UPDATE 3-Dutch grains trader files for bankruptcy; mkt watchful
* Says bankruptcy effective Nov. 24
* Firm still looking at some solutions
* Traders await response from curators
* May be knock-on effect on grains markets - traders
(Adds lawyer comment)
AMSTERDAM, Nov 24 (Reuters) - Financially troubled Dutch commodities trader Schouten Ceralco said on Tuesday it had filed for bankruptcy, raising concerns about possible glitches in European grains markets.
Schouten Ceralco, a grains and compound feeds trader which has been doing business since 1893, said in a statement the bankruptcy would be effective as of Tuesday after it made the filing with a Dutch court.
"During the last few weeks, Schouten Ceralco has explored several possibilities to continue its activities as a trading company in agricultural products," the firm said in the statement. "Unfortunately, this has not led to a positive result."
A spokesman for the company said it was still working on some solutions, and hoped to be able to give a further update within a week or two.
"It's up to the (bankruptcy) curators what happens now, whether the running contracts will be executed or not. If they won't be executed, people need to buy additional material," said a broker in Belgium.
German traders said they did not expect supply gaps from the Schouten insolvency but there was concern about the processing of past trades involving the company.
"There are often string trades involving a series of sales between several companies and if one participant pulls out the entire trade will be stopped," one trader said.
"These trades can involve delivery in several months' time. We might not have a clear picture for some time."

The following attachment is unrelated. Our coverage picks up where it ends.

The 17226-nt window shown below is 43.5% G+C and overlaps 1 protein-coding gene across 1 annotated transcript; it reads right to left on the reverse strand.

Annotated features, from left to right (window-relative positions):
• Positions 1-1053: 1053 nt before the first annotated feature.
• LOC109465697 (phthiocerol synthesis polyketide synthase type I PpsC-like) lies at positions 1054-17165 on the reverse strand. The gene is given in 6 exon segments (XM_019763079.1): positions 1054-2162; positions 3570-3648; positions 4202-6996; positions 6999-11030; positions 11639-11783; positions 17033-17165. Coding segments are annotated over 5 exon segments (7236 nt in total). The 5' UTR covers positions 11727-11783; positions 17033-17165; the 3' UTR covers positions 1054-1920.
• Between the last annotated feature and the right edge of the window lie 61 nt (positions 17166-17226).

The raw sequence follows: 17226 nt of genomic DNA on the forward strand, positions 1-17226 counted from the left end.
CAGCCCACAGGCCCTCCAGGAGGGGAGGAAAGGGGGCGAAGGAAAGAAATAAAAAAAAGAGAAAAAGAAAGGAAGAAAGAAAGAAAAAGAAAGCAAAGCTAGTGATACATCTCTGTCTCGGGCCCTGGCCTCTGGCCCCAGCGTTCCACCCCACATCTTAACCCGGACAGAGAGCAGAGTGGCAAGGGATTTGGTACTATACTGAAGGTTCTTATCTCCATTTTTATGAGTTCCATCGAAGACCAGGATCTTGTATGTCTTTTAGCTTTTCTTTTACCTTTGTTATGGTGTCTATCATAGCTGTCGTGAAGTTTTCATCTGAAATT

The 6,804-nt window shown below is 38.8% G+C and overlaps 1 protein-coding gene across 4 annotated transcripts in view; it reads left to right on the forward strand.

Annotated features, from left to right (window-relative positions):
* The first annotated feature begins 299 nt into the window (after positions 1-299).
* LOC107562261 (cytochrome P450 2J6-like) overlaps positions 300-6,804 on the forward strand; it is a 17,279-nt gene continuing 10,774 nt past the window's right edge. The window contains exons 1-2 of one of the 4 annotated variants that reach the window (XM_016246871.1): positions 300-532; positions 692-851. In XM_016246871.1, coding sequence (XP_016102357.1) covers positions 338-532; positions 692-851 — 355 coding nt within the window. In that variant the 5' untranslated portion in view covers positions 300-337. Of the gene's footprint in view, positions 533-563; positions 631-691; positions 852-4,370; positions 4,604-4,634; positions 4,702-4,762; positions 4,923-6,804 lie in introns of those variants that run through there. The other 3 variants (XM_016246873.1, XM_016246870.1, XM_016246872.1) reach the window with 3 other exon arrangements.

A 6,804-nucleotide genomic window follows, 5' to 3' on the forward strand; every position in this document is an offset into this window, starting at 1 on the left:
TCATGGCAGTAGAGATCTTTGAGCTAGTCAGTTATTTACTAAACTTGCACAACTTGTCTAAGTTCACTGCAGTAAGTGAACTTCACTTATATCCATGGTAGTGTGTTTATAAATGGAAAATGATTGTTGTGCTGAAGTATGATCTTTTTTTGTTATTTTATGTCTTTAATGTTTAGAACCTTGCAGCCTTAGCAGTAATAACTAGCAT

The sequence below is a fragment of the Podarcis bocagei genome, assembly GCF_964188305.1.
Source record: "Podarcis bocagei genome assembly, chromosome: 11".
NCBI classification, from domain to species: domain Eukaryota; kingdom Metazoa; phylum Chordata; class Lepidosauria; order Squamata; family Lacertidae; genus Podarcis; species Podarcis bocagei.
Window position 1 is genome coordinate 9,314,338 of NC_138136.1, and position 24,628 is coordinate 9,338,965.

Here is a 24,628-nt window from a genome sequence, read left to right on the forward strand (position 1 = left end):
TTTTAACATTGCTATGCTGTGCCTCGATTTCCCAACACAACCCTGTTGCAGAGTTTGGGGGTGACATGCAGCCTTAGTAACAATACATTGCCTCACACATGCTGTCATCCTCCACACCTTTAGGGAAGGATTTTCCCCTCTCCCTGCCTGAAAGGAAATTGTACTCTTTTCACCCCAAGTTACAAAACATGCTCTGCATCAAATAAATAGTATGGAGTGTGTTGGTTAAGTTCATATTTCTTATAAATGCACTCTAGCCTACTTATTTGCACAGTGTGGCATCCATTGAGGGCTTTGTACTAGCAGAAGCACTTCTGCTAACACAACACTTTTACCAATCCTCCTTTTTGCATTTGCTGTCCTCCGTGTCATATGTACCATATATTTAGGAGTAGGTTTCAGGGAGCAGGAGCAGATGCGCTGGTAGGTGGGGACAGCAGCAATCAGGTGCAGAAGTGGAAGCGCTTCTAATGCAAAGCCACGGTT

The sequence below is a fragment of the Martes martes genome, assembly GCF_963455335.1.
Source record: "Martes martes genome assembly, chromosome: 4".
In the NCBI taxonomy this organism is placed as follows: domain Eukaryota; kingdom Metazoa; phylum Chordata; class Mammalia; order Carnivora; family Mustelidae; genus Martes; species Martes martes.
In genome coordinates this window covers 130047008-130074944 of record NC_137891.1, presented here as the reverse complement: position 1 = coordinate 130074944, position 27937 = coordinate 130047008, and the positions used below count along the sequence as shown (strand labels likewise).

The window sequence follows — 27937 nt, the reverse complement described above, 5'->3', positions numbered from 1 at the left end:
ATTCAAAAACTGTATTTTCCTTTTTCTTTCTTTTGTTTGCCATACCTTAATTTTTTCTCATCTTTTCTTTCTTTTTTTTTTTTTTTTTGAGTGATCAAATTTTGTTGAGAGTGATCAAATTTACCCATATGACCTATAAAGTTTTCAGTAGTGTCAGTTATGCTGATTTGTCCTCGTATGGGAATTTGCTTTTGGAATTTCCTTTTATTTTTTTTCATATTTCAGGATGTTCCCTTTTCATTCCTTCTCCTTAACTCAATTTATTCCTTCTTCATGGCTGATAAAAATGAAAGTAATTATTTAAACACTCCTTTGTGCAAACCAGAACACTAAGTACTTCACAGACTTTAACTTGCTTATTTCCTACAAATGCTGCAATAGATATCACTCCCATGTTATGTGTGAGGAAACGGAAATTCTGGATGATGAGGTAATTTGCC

Schouten Ceralco was involved in wheat and feed grain trading in several countries including Germany and the Benelux region, acting as a broker between consumers and small traders in country areas.
It traded about 2 million tonnes of cereals each season, mainly in the EU but also in the Black Sea region, according to a source familiar with the company.
Market players said that talk about Schouten Ceralco facing financial difficulties had led to position adjustments in recent days.
"Those who had sold to Schouten went to sell somewhere else, and those who were buyers went to buy somewhere else, and this has led to a boost in activity," a cash cereals broker told Reuters.
"The only thing left for these clients is to buy handkerchiefs. There is not a great deal they will get back. One cannot shave a bald man," the broker added.
In Dutch law, if a company files for bankruptcy a court will appoint a liquidator whose duty is to sell off all the assets and distribute the proceeds among creditors, said Rob Abendroth, a lawyer for Allen & Overy in Amsterdam.
"This is when the curtain drops. The liquidator steps into the shoes of management," Abendroth said.
Schouten Ceralco is a unit of Royal Schouten Group, which also has a vegetable oils refinery and other food, feed and bioenergy production divisions.
"The bankruptcy is only for Schouten Ceralco, but there are several other (Schouten units) so the question is what will happen with the others," said the broker in Belgium.
Traders have also said that the Romij vegetable oils refinery in Rotterdam, another unit of Royal Schouten, is closing operations. No one was immediately available to comment at the refinery on Tuesday. (Additional reporting by Gilbert Kreijger in Amsterdam, Valerie Parent in Paris and Michael Hogan in Hamburg, editing by John Stonestreet and Jon Loades-Carter) ((firstname.lastname@example.org; + 31 20 504 5009; Reuters Messaging: email@example.com))